"If you're income is high enough you get moved out of the AMT. It really effects the $300,000 to $500,000 income levels, and states like California and New Jersey where people can't deduct children or state income taxes," LaBrecque added.
As for what Congress and President Obama will do in the weeks ahead about the cliff and the AMT, that's a guessing game said LaBrecque.
"They could keep some of the Bush tax cuts and do a patch, not keep them and do a patch. Some people might not get hit by the AMT, some may. It's hard to make sense at this point," LaBrecque said.
Anyone looking for a permanent end to the AMT as part of a long term tax reform package, will be disappointed say analysts. The tax simply brings in too much revenue with no replacement in sight.
The original AMT collected just $122 million — about $700 million in today's dollars — which was just over one-tenth of one percent of all individual income tax revenue. Fast forward to the last tax year of record, 2010, and some $102 billion was collected.
Congressional Republicans have called for ending the AMT, while President Obama said on the campaign trail this past year, that he'd let it go and replace it with the so-called Buffett Tax, a higher tax rate on the very upper income levels.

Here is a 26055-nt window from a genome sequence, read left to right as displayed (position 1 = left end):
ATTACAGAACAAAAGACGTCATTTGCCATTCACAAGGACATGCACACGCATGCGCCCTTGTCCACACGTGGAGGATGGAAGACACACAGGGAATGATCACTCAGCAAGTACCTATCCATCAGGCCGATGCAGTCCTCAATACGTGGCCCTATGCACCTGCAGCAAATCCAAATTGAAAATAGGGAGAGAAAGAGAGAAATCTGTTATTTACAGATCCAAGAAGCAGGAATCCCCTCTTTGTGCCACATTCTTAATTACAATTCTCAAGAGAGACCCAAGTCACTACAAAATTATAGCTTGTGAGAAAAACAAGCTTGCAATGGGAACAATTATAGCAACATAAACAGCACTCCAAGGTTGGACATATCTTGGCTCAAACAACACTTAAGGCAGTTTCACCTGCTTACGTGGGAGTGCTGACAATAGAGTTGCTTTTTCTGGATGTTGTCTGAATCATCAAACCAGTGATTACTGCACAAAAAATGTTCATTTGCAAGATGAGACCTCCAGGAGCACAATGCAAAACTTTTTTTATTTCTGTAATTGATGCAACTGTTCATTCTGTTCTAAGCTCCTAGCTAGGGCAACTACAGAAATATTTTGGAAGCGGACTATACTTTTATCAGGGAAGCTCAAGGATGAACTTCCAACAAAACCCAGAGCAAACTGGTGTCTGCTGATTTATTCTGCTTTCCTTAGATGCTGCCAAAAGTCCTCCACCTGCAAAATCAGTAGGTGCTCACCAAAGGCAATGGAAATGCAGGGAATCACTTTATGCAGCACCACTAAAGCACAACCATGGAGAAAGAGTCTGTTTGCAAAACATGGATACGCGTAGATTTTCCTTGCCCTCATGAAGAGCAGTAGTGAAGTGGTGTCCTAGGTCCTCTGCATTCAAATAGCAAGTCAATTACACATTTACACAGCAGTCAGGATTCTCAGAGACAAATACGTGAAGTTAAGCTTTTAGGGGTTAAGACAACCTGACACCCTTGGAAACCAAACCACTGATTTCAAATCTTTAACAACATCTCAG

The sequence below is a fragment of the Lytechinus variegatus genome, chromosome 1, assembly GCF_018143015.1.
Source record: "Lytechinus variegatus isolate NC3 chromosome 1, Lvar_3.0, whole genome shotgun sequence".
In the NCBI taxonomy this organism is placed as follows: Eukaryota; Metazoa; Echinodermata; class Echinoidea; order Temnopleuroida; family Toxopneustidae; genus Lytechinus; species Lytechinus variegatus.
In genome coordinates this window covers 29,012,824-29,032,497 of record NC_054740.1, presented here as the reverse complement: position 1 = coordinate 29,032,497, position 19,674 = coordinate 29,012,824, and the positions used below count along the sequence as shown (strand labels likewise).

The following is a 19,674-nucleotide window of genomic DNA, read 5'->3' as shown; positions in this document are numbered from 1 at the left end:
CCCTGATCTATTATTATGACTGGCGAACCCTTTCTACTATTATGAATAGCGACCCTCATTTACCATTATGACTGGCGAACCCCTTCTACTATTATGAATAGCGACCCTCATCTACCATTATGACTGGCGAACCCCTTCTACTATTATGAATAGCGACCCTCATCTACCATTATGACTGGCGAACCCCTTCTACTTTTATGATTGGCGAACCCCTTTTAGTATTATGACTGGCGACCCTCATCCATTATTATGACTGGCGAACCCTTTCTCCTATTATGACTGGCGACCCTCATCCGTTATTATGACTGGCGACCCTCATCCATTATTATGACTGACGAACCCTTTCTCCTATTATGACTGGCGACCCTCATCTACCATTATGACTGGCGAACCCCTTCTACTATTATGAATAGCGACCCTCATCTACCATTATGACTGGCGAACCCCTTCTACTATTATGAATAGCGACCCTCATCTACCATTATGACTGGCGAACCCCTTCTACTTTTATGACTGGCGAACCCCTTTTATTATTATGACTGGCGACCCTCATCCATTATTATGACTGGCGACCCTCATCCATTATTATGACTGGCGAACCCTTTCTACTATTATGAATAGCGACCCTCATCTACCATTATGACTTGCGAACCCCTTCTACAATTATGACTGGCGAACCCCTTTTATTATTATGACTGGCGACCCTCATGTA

Meanwhile, the Senate Finance Committee released a proposal on taxes this past August, calling for an increase in the AMT exemption amounts for 2012 to $50,600 (individuals) and $78,750 (married). The proposal would also increase the exemption amounts for 2013 to $51,150 (individuals) and $79,850 (married). But so far, it remains just a proposal.
For now, all taxpayers can do is look to some sort of patch and hope for the best, said Melody Juge, director of Life Income Management, a retirement management firm.
"These guys (Congress and the president) aren't that dumb that they wouldn't do a patch on this," Juge said. "I think they'll do the right thing on the AMT. But honestly, I think the best thing would be a flat tax, end deductions and get rid of the AMT once and for all."